WASHINGTON (AP) _ Secretary of Defense Dick Cheney said today the landing of American troops in Somalia was going ''very well, very smoothly,'' and suggested that the withdrawal could begin by Inauguration Day.

''We're very pleased with the results'' of the first hours of Operation Restore Hope, during which U.S. Marines quickly and without resistance secured the airport and seaport of the Somali capital of Mogadishu, Cheney said in interviews with television networks and The Associated Press.

''All the reports we've been getting are that everything has gone very well, very smoothly,'' Cheney said this morning. ''There haven't been any problems.''

At a Pentagon briefing, Rear Admiral Michael W. Cramer said the security situation in Mogadishu was ''certainly satisfactory,'' with no signs of organized resistance as the first full day of the American presence neared an end.

Cramer, director of Current Intelligence in the Joint Chiefs of Staff, said there had been factional fighting in recent days in several towns where U.S. troops are headed later in the operation, but added that that, too, ''is beginning to resolve itself.''

Marine Corps Lt. Gen. Martin L. Brandtner said there were no plans to modify U.S. military deployment plans in the countryside as a result of factional violence.

At the White House, spokesman Marlin Fitzwater said President Bush called Gen. Colin Powell, chairman of the Joint Chiefs of Staff, this morning for a briefing.

According to Fitzwater, Powell told the president that everything was ''on track, on schedule and going as planned.''

''The president is obviously quite pleased by this opening phase,'' Fitzwater told reporters. ''He emphasizes that our purpose is to reduce the level of violence, and that appears to be happening at least up to this point.''

Fitzwater said Bush feels ''very highly about the conduct of our forces that have accomplished this mission so far with dispatch, as well as sensitivity to the civilian population. So far it's gone very well.''

Cheney said there was no chance of having all U.S. forces out of Somalia by the time Bush leaves office on Jan. 20. But he said the initial landings in the starving East African nation were a success.

''Based on the experience we've seen so far, I don't think it's unrealistic for us to expect once we get our people into the country, begin to get the U.N. peacekeepers going in ... that by the end of January we can have begun turning over authority to the peacekeepers.''

Cheney added: ''We will not be completely out by any means. I think that's completely unrealistic, but the notion that we could begin the drawdown of U.S. forces by Inauguration Day I think is not out of the realm of possibility.''

Cheney would not give a timetable for when U.S. troops will move out of Mogadishu into the countryside, but said the military was prepared to meet any resistance it might meet outside the capital.

''We have all of the resources we need to do the job.... I don't anticipate we're going to run into anything we can't cope with,'' he said.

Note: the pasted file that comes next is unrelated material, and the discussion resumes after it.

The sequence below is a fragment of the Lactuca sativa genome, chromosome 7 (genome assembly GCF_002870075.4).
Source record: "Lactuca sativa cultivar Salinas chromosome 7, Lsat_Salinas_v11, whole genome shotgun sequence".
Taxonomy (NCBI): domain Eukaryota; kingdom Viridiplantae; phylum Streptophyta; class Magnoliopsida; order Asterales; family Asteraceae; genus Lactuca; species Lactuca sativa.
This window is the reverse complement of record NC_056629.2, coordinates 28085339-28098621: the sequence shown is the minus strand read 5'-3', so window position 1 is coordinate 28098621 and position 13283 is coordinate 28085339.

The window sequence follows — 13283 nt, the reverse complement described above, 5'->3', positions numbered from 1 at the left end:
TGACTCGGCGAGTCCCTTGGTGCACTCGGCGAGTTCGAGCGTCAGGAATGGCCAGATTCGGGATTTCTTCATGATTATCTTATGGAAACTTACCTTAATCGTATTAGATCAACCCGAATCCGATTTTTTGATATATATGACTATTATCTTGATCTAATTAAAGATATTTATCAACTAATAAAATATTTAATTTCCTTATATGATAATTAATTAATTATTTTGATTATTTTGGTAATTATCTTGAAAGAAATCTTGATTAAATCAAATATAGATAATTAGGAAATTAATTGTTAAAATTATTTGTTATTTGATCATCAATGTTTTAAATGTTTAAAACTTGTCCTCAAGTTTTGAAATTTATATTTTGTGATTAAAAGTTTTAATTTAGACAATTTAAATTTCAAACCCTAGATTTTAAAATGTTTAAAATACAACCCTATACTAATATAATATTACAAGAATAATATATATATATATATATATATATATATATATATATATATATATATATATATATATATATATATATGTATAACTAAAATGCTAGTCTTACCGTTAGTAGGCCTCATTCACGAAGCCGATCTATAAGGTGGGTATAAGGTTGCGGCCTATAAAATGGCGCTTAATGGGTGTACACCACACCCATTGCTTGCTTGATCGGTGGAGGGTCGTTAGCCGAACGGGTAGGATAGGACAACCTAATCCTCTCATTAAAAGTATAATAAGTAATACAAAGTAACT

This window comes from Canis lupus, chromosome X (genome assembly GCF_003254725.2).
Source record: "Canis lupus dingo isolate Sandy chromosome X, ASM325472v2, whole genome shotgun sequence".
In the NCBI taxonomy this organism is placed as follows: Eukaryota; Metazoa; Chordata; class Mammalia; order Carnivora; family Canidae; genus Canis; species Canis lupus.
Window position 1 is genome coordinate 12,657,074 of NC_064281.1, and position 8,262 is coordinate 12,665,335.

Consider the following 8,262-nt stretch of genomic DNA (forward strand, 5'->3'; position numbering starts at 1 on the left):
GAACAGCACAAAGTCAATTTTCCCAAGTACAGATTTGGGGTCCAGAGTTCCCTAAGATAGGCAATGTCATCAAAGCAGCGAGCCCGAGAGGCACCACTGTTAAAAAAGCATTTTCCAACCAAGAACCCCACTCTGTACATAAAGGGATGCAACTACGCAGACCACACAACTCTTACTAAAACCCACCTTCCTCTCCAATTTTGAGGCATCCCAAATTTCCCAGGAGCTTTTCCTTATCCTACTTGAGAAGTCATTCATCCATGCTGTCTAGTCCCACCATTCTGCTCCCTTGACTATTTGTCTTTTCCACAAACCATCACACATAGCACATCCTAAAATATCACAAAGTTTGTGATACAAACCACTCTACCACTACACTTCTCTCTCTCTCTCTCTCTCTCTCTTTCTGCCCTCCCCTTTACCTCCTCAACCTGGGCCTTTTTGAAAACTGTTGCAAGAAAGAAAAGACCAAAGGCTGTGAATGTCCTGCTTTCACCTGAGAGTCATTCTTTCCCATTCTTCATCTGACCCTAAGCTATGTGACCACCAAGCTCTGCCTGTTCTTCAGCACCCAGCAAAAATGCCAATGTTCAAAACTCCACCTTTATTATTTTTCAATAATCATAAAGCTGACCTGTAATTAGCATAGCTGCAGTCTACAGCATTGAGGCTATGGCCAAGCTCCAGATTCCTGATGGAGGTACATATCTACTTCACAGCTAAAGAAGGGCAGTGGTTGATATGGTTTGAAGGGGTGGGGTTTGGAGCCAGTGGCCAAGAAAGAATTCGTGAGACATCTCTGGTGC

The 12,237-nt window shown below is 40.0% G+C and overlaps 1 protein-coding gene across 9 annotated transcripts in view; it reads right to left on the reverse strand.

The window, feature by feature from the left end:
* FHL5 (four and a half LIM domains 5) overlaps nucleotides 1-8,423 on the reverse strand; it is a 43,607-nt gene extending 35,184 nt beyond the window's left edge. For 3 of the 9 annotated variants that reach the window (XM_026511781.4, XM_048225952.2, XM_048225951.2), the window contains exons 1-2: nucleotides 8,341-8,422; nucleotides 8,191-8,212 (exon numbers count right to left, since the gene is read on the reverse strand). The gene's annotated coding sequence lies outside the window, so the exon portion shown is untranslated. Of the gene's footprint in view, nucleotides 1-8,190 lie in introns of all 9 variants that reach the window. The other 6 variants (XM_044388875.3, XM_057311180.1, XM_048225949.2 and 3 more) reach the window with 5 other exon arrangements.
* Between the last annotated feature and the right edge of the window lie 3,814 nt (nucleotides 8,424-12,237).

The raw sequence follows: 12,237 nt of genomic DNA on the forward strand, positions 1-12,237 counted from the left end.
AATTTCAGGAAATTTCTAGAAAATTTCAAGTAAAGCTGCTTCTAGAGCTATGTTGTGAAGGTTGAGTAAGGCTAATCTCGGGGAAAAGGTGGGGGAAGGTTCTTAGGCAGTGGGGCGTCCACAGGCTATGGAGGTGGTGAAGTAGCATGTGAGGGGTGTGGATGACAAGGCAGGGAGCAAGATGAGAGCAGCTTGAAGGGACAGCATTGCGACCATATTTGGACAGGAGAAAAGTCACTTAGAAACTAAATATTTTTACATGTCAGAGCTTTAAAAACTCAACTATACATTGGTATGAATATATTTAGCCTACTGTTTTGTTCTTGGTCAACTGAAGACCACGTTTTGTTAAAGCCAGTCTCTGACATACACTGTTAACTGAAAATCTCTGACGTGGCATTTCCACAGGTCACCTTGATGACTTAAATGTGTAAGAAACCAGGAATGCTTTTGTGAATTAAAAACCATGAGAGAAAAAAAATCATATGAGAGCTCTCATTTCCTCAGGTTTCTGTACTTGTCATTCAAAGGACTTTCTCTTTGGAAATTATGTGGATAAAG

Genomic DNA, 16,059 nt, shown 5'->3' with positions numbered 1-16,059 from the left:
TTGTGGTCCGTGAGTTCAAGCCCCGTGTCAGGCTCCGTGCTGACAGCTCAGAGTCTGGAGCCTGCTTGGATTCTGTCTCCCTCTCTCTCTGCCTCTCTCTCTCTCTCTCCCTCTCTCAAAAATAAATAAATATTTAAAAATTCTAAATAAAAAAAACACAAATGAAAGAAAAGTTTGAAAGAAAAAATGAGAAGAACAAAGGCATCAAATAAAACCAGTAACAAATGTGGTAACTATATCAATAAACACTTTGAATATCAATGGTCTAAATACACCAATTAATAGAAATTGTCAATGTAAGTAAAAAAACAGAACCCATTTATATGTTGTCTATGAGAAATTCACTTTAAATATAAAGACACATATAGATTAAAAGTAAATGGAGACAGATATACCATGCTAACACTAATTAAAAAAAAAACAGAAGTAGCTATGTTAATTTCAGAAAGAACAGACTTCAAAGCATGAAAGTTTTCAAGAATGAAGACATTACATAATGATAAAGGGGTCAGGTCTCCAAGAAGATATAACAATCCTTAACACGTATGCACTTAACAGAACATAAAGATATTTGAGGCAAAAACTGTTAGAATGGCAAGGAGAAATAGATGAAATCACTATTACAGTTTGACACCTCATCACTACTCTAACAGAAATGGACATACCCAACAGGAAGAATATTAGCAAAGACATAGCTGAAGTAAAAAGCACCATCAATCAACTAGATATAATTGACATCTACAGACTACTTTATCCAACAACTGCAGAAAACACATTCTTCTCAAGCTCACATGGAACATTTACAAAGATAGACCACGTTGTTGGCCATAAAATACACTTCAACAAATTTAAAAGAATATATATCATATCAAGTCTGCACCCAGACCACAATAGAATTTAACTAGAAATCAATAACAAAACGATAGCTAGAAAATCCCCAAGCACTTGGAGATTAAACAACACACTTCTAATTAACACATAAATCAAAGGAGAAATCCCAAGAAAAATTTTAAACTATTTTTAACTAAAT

The Marines in Mogadishu are turning their attention to getting the seaside airport ready for a long stream of Air Force cargo flights.

C-141s and other transport planes will ferry tons of supplies to Somalia for the U.S. forces there, and commercial airliners chartered by the military will start bringing in 16,000 Marines from Camp Pendleton, Calif.

Once the Marines declare the airfield secure for operations, the Air Force will immediately bring in people and equipment, such as runway lighting and forklifts for cargo unloading, to get the airport ready for round-the-clock operations, said Lt. Col. Randy Morger, a spokesman for the Tanker Airlift Control Center at Scott Air Force Base, Ill. The base is coordinating transport flights to Somalia.

An international ''air bridge'' of 24 KC-135 tanker aircraft to refuel the planes flying from the United States to Somalia is already in place, Morger said. A dozen KC-135s are at Lajes Field in the Azores and another dozen are at Moron Air Base, Spain, he said.

At a news conference in Washington before the Marines landed, President- elect Clinton indicated he saw no need to rush the Somalia mission to a conclusion.

''We believe that this mission has merit and that an artificial timetable cannot be imposed upon it,'' Clinton said. ''I respect and appreciate President Bush's desire to see the ground forces out of there by some time in mid-January, and it may work out that that can be done.''

Fitzwater said forces from several countries were being integrated into the overall operation, which was formally authorized last week by the U.N. Security Council as a last-gasp attempt to feed hundreds of thousands of starving Somalis.

The White House statement said Bush had spoken earlier Tuesday with Robert Oakley, the U.S. special envoy in Somalia. Oakley told the president that his discussions with relief agency representatives and Somali factional leaders were ''encouraging.''

Bush also spoke by phone Tuesday with U.N. Secretary-General Boutros- Boutros Ghali and discussed with him the latest developments and plans for the humanitarian mission.

Armed bandits and looters, many of them teen-agers, have paralyzed international relief agencies' efforts to feed the hundreds of thousands of starving Somalis. Tons of donated food are already in Somalia but cannot be distributed because of the threat of violence.